Now, none of that is about me. It's nothing to do with me. But the aftermath is everything to do with me, my sister, and our families. I spent a good day after Mom died wondering if I was an orphan now. Is that something that only applies to children? More time than was probably necessary was devoted to wondering what would happen to my sister and me - we had been texting all day almost every day since that fateful phone call because I am a state away from them. Now that the crisis time was over, would we fade back into our typical roles, only communicating now and then?

So here I am, a month and two days from waking up to a phone call from my sister that Mom had passed in her sleep, and I'm still wondering. Still waiting. Still an orphan - I decided I wanted to own that, so I did. Still struggling to find someone to talk to on long days at home or long car rides when I usually would call Mom. Still not quite able to listen to the stack of voice mails from her still on my phone - recordings that underscore what a neglectful daughter I am for not visiting her more often.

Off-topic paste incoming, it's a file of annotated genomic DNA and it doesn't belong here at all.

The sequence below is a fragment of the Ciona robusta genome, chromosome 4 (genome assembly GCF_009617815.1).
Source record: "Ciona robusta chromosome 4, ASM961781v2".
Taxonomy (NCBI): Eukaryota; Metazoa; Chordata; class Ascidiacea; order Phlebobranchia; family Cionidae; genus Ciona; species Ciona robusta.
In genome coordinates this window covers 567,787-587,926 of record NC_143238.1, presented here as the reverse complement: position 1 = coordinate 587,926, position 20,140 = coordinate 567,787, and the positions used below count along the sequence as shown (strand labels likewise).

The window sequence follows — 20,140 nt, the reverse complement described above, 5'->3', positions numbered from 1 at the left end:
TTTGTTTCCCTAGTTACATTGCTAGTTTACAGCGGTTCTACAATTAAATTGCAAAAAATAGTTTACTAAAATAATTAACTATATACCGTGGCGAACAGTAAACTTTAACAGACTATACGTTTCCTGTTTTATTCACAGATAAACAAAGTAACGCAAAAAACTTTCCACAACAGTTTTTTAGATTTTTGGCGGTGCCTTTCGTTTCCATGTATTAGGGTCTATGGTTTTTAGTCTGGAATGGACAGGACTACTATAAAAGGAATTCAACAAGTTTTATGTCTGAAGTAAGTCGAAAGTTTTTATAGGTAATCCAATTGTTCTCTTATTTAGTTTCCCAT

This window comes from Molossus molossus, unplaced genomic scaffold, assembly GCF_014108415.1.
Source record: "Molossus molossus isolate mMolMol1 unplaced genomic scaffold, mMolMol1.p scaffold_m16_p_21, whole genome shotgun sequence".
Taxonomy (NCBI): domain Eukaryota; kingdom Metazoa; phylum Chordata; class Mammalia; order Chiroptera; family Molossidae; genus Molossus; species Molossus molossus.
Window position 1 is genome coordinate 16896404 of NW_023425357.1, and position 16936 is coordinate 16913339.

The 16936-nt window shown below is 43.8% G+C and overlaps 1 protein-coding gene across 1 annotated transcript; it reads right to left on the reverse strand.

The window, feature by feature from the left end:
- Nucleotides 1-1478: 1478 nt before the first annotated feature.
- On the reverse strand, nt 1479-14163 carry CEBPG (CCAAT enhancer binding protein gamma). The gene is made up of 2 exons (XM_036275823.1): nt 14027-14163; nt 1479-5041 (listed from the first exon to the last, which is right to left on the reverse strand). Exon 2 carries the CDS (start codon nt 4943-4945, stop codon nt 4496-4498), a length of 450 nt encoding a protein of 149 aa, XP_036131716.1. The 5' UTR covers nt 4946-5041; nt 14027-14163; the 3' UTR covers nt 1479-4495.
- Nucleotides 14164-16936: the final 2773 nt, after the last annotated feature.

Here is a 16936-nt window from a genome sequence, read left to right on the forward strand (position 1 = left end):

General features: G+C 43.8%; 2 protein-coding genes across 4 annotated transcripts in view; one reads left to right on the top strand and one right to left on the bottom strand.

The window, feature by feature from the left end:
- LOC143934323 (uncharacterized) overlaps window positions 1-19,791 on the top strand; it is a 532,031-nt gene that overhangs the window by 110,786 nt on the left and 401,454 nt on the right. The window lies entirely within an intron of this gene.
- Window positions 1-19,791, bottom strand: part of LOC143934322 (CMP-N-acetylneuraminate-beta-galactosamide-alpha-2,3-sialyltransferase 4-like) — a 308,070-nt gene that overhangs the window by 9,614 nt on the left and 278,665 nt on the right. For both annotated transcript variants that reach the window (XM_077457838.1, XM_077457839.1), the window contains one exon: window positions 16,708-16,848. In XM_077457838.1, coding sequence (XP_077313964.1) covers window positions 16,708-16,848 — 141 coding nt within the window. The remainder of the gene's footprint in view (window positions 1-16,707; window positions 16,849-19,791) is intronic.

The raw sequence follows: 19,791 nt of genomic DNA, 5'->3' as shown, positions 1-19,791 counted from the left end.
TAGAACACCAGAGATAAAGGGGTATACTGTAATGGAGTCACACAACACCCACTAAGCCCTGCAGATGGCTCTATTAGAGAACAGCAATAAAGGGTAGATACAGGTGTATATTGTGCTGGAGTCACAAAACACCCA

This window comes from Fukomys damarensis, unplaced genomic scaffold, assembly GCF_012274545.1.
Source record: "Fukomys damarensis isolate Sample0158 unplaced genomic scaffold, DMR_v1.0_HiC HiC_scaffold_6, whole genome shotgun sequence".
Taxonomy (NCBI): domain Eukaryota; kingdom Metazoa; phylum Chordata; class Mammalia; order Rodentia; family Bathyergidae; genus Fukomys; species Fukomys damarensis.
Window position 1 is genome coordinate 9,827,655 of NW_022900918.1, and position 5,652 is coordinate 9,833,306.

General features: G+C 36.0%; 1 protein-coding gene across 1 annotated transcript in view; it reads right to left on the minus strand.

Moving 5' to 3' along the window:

Here I am, with a book about to launch in a week's time, a "First Page Critique" away to the folks running the writer's conference in September that I will be attending (in the hopes that it will be chosen to be anonymously ripped to bits by a panel of literary agents), and a big signing event in the works for November.

Here I am, suddenly winning at being a writer for at least a few minutes, and the number one person I want to tell isn't here. I hope she knows. I hope she is pleased. I hope she is proud.

24 May 2019

My Little Irish Wanderer...and the Aftermath